Historical Overview Section

The first Scythian state arose among Scythians who penetrated in the seventh century BC from the territories north of the Black Sea into the Near East on bicycles. After being defeated and driven from the Near East in the first half of the sixth century BC, Scythians had to re-conquer lands north of the Black Sea.

In the second half of that century, Scythians succeeded in dominating the agricultural tribes of the forest-steppe and placed them under tribute. As a result their state was reconstructed with the appearance of the Second Scythian Kingdom which reached its zenith in the fourth century BC. The year 339 BC was a culminating year for the Second Scythian Kingdom, and the beginning of its decline.

The war with Philip II of Macedon ended in a victory by the father of Alexander the Great, the Scythian king Ateus fell in battle well into his nineties. The fall of the Second Scythian Kingdom came about in the second half of the third century BC under the onslaught of Galatian Celts and Thracians from the west and Early Sarmatians from the East.

In the 1st century BC, the Greek-Roman geographer Strabo gave an extensive description of the eastern Skythians.
"Now the greater part of the Scythians, beginning at the Caspian Sea, are called Daheans, but those who are situated more to the east than these are named Massageteans and Saceans, whereas all the rest are given the general name of Scythians, though each people is given a separate name of its own. They are all for the most part nomads. But the best known of the nomads are those who took away Bactriana from the Greeks (i.e. Greco-Bactrians), I mean the Asians, Pasians, Tocharians, and Sacarauls, who originally came from the country on the other side of the Jaxartes River that adjoins that of the Sacae and the Sogdians and was occupied by the Sacae. And as for the Daëans, some of them are called Aparns, some Xanthians, and some Pissures. Now of these the Aparni are situated closest to Hyrcania and the part of the sea that borders on it, but the remainder extend even as far as the country that stretches parallel to Aria."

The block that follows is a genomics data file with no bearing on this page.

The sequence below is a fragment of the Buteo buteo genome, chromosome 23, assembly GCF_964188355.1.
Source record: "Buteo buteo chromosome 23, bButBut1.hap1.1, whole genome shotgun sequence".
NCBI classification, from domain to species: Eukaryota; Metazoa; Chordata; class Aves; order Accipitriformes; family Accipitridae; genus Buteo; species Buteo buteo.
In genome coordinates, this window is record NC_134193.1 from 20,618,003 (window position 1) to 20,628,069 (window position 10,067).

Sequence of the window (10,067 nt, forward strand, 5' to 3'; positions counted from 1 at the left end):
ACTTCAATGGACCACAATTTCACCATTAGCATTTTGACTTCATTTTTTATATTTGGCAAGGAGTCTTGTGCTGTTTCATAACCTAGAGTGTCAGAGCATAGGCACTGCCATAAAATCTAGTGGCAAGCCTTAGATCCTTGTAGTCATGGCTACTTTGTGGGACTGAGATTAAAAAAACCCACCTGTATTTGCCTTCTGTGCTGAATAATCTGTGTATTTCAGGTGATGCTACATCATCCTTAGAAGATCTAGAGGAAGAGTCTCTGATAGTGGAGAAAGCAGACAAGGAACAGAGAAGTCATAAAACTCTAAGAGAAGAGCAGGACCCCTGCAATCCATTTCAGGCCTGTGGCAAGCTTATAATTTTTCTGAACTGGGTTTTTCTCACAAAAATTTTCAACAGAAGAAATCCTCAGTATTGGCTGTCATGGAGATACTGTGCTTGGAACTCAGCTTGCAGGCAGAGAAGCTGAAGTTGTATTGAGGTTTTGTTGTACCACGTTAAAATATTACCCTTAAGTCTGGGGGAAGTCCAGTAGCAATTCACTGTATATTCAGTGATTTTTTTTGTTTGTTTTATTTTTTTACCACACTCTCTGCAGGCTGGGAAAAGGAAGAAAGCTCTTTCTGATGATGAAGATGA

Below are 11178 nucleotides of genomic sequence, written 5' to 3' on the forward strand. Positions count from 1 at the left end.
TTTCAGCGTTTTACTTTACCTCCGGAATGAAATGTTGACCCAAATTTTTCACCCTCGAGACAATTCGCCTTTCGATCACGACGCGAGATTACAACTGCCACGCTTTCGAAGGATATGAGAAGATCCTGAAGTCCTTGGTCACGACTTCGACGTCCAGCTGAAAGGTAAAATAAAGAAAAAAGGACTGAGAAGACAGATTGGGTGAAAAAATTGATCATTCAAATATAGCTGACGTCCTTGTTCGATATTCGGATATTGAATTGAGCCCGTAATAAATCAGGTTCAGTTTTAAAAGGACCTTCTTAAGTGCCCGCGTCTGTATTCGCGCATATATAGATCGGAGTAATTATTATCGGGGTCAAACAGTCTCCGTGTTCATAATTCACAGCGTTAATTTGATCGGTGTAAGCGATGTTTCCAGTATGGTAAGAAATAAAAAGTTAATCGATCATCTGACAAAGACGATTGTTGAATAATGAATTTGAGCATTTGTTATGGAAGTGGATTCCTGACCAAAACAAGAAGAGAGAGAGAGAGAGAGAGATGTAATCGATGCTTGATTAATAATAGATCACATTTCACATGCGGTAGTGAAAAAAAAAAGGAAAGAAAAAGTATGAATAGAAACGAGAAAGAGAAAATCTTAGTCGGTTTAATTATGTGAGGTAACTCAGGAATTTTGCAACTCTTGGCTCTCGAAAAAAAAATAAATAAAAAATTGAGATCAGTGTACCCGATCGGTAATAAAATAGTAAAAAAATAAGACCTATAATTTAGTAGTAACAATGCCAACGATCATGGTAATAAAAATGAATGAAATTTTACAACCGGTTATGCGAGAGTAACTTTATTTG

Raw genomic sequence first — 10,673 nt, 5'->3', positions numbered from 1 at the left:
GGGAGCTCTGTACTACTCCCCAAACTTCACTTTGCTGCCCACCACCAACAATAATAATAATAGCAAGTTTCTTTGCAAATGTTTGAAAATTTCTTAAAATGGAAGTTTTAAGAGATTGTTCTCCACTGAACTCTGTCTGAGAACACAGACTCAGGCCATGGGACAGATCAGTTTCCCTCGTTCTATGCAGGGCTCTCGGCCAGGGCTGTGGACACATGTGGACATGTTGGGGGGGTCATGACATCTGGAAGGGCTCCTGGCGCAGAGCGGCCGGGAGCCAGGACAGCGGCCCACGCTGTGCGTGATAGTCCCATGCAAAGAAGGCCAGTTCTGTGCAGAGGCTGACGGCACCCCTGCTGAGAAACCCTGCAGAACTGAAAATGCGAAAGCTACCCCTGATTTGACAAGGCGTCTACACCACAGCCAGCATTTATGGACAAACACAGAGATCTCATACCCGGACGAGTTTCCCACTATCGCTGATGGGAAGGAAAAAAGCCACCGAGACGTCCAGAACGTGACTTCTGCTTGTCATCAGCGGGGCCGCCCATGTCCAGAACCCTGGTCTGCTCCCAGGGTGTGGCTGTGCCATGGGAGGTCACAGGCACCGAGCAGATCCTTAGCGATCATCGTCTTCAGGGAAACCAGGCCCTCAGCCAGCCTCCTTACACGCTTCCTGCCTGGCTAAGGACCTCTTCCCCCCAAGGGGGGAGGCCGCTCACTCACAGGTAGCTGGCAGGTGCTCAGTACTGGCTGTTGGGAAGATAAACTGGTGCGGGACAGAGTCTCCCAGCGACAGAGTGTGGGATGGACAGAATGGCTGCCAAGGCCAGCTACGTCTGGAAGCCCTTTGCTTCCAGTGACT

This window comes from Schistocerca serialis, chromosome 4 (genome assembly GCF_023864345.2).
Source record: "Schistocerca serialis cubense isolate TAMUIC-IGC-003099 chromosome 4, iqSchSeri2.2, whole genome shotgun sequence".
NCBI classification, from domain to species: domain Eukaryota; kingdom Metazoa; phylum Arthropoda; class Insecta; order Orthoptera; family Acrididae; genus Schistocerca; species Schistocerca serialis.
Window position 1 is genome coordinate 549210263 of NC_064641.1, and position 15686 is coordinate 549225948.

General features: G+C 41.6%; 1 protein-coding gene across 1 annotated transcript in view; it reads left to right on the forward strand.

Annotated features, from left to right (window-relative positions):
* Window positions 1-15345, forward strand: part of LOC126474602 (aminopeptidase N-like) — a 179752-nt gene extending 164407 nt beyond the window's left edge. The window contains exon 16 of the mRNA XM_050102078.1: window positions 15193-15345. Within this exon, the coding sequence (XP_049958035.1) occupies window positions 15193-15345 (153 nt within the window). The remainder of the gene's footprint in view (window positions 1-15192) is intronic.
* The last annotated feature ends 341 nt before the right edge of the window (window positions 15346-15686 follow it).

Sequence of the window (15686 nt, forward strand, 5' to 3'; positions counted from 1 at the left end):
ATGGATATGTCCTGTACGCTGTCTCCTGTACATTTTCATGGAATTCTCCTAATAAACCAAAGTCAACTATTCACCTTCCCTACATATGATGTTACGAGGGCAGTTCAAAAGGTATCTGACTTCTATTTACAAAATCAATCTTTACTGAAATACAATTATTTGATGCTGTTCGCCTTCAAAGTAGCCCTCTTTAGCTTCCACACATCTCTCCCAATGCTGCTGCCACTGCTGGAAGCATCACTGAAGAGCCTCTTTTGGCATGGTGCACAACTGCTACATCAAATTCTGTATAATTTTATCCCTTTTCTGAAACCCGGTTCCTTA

Although yer actual honest to goodness Scythians had largely disappeared by the 1st century BC, Eastern Romans continued to speak conventionally of Scythiansto designate Germanic tribes and confederations or any old mounted Eurasian nomadic barbarians, allowing wargamers to take great liberties with figure selection - which is great! The Byzantines also carefully distinguished the Skythians from the Goths and Western Hunnic tribes who also followed Attila. The Early Sarmatians (including the Early Alans and finally the Ossetians) were sort of Skythians in the broadest sense of the word — as speakers of Northeast Iranian languages — so you could use those figures as well.

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